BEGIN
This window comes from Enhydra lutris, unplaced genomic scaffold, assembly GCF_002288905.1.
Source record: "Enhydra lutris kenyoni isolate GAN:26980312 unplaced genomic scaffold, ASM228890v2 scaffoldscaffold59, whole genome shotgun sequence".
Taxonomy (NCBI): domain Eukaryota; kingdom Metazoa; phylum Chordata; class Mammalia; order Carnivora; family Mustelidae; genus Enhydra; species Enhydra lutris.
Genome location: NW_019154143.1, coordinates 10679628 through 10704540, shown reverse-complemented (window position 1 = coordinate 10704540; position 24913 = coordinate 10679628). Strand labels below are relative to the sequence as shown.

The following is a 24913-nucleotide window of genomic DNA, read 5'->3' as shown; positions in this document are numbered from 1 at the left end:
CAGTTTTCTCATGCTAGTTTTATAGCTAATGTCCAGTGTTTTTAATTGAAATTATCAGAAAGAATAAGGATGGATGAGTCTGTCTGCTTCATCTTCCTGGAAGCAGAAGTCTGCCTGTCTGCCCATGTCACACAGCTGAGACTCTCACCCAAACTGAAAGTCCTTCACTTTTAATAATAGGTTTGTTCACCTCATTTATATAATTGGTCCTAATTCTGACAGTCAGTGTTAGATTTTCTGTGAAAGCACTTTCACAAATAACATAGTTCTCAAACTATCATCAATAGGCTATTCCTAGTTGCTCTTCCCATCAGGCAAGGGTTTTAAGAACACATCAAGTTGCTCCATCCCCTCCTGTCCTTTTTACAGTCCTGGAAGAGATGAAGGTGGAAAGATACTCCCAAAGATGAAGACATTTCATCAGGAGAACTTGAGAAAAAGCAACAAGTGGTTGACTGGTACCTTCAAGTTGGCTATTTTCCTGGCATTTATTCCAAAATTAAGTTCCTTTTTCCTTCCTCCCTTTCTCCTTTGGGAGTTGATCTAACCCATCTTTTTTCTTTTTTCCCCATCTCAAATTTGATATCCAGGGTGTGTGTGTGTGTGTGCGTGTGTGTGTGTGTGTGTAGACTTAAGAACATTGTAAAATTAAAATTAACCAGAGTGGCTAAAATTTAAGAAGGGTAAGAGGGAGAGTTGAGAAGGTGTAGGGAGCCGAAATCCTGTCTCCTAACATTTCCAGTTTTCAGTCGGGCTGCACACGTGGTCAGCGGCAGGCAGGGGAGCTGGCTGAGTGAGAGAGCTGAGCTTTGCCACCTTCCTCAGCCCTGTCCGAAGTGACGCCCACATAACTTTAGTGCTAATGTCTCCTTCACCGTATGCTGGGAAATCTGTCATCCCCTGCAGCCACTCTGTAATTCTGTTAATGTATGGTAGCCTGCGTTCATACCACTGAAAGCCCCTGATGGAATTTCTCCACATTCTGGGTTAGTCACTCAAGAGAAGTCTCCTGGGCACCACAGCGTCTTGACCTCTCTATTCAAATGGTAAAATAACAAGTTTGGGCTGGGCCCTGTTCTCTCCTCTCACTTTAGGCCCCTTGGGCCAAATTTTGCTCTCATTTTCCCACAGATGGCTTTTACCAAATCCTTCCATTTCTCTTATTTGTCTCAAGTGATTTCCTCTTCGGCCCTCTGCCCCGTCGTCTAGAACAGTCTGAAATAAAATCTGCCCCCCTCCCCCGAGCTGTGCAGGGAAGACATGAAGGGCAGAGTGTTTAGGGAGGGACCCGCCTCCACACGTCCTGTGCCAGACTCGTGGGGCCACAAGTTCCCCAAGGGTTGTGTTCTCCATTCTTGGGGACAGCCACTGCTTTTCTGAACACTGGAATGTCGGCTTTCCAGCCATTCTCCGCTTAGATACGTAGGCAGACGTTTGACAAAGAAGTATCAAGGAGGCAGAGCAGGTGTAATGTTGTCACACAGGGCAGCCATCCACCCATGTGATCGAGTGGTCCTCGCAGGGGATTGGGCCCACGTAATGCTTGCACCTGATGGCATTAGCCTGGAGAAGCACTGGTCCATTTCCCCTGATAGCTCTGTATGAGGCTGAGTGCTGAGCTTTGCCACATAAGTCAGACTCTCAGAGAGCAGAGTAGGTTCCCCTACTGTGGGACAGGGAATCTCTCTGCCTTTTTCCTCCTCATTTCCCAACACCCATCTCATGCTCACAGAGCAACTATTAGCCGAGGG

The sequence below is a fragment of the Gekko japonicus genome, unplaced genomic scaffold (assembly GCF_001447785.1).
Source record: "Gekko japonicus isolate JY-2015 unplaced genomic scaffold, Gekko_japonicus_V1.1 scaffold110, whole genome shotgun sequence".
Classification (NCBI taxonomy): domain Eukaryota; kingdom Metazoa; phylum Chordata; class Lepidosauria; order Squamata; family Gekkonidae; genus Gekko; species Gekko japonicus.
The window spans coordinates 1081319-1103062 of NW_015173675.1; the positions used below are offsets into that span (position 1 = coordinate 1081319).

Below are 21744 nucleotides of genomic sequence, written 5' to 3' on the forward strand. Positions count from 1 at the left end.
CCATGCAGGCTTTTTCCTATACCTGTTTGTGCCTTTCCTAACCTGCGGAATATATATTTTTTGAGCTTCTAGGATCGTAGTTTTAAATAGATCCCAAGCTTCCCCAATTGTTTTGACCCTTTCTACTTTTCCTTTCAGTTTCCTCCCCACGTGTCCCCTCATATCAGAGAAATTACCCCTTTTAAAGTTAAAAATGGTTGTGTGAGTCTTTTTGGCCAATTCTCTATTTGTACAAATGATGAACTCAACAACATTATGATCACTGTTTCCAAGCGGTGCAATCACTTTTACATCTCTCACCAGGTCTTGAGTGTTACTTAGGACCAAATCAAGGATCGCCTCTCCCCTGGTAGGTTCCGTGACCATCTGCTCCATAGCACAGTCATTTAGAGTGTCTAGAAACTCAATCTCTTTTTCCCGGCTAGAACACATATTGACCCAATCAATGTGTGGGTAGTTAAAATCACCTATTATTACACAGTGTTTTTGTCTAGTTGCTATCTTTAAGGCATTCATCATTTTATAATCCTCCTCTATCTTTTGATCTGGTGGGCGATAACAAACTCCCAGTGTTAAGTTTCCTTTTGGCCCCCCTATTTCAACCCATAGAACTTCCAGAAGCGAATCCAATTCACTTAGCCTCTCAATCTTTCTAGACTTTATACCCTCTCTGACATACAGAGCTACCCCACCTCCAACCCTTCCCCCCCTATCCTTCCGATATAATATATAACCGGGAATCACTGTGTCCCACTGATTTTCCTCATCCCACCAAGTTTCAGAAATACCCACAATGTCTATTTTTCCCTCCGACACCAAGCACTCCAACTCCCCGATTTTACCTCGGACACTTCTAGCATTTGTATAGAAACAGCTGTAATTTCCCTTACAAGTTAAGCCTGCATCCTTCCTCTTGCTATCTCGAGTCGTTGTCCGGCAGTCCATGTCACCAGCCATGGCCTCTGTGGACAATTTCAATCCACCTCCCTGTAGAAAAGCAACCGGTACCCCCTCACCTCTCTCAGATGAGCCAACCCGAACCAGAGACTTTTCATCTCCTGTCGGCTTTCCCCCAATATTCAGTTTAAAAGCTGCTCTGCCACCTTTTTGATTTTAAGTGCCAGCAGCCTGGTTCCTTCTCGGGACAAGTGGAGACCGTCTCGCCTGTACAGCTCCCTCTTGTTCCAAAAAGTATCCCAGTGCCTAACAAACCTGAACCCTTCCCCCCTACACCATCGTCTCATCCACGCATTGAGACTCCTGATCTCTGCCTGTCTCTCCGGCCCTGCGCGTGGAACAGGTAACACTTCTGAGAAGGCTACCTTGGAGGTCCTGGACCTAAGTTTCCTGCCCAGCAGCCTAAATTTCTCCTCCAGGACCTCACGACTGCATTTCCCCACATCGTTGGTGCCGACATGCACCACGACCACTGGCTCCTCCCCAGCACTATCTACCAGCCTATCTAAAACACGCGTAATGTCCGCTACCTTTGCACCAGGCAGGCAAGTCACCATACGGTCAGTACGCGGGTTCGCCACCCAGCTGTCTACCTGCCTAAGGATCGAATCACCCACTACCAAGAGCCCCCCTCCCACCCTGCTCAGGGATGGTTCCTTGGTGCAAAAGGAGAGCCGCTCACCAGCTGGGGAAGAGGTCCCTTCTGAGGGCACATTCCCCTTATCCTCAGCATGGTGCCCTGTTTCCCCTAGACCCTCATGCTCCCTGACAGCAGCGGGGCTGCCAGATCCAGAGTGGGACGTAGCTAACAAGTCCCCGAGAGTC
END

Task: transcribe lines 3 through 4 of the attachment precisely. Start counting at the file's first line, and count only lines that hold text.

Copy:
Taxonomy (NCBI): domain Eukaryota; kingdom Metazoa; phylum Chordata; class Mammalia; order Carnivora; family Mustelidae; genus Enhydra; species Enhydra lutris.
Genome location: NW_019154143.1, coordinates 10679628 through 10704540, shown reverse-complemented (window position 1 = coordinate 10704540; position 24913 = coordinate 10679628). Strand labels below are relative to the sequence as shown.